In regards to the Alder Springs Trail, it really is quite special.  From desert mesas to cold flowing springs, beautiful sights are everywhere.  The trail passes through a spring laden oasis of plant life and eventually to the confluence of Whychus Creek and the mighty Deschutes River.  The take home message from this trail is that if the balsamroot have begun to bloom and you are wary of rattlesnakes, you should consider staying on the trail!  If you are interested in licensing any of these images, please visit the High Desert Gallery of our stock photography site, Pacific Crest Stock.  

By Mike Putnam

6 Responses Subscribe to comments

  1. Laura Jo Sherman

    You’re work is wonderful! Thank you for the privelege of seeing it and reading your stories. My sister, Jane Tolve was the person who told me about your site.

    I am a member of a local plein air painters group PAPO. We are planning on an Alder Springs paint-out…I will share your Balsam Root and rattlesnake warning.

    Again, THANK YOU…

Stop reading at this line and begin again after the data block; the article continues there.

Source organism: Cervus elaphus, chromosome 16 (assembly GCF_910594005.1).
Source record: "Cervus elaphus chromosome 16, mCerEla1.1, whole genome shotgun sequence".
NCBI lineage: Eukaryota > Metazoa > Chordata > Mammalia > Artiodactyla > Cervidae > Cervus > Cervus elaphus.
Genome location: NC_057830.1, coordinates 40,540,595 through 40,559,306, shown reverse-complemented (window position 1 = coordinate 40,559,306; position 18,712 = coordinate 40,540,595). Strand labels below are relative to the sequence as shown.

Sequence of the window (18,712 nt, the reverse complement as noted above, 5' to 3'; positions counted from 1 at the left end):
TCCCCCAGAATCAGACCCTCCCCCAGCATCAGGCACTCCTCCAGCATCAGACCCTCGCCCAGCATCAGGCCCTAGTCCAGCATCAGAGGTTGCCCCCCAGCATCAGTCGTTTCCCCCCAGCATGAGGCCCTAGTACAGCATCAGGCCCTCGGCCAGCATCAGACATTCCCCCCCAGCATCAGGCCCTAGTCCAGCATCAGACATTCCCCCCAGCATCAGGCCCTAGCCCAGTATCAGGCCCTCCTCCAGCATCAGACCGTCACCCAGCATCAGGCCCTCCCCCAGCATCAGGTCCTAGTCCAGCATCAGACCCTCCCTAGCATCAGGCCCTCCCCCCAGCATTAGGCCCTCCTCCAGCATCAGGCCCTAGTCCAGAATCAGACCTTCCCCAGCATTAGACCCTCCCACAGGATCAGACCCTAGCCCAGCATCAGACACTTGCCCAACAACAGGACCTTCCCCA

Laura Jo

    Jan 28, 2009 @ 6:30 pm

  2. admin

    Hi Laura Jo,
    Thanks for checking out our website! You’ll love the Alder Springs area for a paint out. I’d shoot for May if I were you. The Whychus creek canyon is always beautiful but in May, the Balsamroot and Bitterroot tend to be blooming and I suspect that would make some beautiful macro subjects for your group. Like I said though, stay on trail if you are afraid of rattlesnakes. We plan on continuing to document our trips in the future here at the Pacific Crest Blog so if you enjoy Central Oregon scenery, please spread the word. Keep up the painting! Art can be so replenishing, can’t it! Please send my regards to Jane. I always enjoy talking to her.